Jon Sky house

This file photo shows Jon Sky’s house on Laundry Hill in the historic overlay district overlooking Tombstone Canyon.

BISBEE — A towering house on Laundry Hill that has been the object of contention and annoyance for a neighbor who’s been fighting its design and construction for more than a year was built legally, a judge has decided.

That means the saga surrounding the house built by Jon Sky has finally settled now that Cochise County Superior Court Judge Timothy Dickerson issued a decision about the residence last week.

“The court finds that there is no genuine dispute of any material fact,” Dickerson wrote at the beginning of his nine-page decision.

Sky, a former member of the city’s Design Review Board who was removed from the panel after he pleaded no-contest to attempted aggravated assault recently, finished building the house in late 2018 and moved in with his family in January 2019.

The house quickly drew the ire of close neighbor Helen Ingram, who lives about 70 feet from Sky’s residence, the judge’s decision states.

Ingram has decried not only what she claimed were various code violations surrounding the construction of the structure, but also the aesthetics of the house, calling it “massively overbuilt,” and blocking the surrounding views.

But while he agreed with some of Ingram’s points, Dickerson criticized the plaintiff’s failure to exhaust all of her options to appeal the construction of the house, and said she waited too long to complain about it when she had initially realized a month prior that construction was going forward. Ingram filed her civil suits in late January 2019 and February 2019, after Sky and his family had already moved into the house.

Additionally, Ingram’s claim that Sky’s house is three feet taller than allowed by code was viewed by the judge as a disagreement between the two parties concerning the point at the structure where the height was measured.

During the spring and summer of 2018, the Design Review Board approved several permits for the demolition and cleanup of the project, as well as the “height, size and design of the structure proposed by Sky,” the judge’s decision states. Sky was planning on adding a second floor.

At one point, though, it was discovered that the existing structure was in poor condition and could not be built upon or salvaged.

Sky then tore down the old house and began building a new one. Dickerson’s decision states Sky never sought the Design Review Board’s blessing to rebuild, but said Sky acted on the approval of Bisbee Building Inspector Joel Ward.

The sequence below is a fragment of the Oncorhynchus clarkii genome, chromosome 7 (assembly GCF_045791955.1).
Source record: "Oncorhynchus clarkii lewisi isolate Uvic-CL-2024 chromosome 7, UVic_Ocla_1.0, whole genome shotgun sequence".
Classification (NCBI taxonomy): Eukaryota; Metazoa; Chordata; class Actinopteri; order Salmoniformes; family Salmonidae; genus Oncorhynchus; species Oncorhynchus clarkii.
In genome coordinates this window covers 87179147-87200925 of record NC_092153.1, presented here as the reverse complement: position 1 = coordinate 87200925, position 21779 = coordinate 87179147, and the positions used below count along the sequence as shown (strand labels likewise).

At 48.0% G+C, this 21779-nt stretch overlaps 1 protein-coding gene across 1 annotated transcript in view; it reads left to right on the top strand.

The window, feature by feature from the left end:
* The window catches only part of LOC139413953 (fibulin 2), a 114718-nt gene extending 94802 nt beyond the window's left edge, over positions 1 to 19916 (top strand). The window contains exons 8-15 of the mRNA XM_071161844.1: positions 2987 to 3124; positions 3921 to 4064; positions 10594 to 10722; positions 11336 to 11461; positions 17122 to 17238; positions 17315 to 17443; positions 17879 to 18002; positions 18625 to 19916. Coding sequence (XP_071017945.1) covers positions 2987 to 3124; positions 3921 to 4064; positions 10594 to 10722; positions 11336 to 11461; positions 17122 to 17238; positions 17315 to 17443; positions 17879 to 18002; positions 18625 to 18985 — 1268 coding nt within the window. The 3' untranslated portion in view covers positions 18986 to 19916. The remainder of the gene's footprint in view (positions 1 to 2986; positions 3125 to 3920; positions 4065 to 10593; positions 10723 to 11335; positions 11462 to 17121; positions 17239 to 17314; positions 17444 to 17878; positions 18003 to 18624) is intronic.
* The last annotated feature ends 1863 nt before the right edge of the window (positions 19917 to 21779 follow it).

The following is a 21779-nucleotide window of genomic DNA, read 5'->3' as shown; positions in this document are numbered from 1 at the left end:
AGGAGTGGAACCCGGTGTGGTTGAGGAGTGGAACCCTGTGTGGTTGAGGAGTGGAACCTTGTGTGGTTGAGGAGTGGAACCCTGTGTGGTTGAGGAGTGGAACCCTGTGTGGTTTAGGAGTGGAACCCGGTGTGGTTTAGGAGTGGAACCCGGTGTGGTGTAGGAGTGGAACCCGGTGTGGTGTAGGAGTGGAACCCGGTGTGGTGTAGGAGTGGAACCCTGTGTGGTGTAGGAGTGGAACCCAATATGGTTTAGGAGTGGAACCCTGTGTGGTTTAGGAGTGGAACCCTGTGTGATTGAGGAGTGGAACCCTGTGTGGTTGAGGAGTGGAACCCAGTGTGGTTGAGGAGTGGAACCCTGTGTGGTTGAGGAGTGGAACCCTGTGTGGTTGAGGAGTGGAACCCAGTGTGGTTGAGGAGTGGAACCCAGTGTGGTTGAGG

Ingram began complaining in August 2018 when she realized Sky was rebuilding a new, two-story wooden house. But Sky’s attorney said at a hearing before Dickerson in January that Ingram had taken her claims to the wrong board. She complained to the Design Review Board when she should have gone to the city’s Board of Adjustments, attorney John MacKinnon said.

Ingram filed two civil complaints — one of them an amended version — claiming Sky failed to submit a site plan, and he didn’t provide neighbors with notice of plans to build an addition or new building construction and the orientation of the rooftop.

At the January hearing, Ingram’s lawyer, Brian Laird, complained among other issues that the residence was three feet higher than allowed by code.

Laird told the judge that Sky’s house is 29 feet tall, rather than the 26 feet allowed by code. MacKinnon agreed, but said the house is 29 feet from the foundation to the peak and 26 feet from the first floor to the peak. Laird argued that the house violates the method used by the city to measure the height of a structure.

“It’s massively out of character for the neighborhood,” Laird said of Sky’s residence. “It’s massively overbuilt. They (the neighbors) are living in the shadow of this massive structure.”

MacKinnon agreed that Sky’s house is “overbuilt,” but said it was built legally.

Dickerson said that in hindsight, Sky should have sought Ward’s written approval when he realized he had to build a new place.

“It would have been more businesslike for Mr. Ward to have issued a written order approving the increased scope of Sky’s project or to require Sky to return to the DRB for approval ... ,” the judge stated in his decision.

But Dickerson said Ingram waited too long to lodge her complaints.

“ ... but in balancing the equities, it is an inescapable fact that Ingram watched the construction of Sky’s new house, which she believed violated the Zoning Code, with knowledge that the City was not going to stop or modify the project, but did not appeal to the BOA until after September 5, 2018, and did not file this lawsuit until after construction was completed and the new house was occupied,” the judge wrote.

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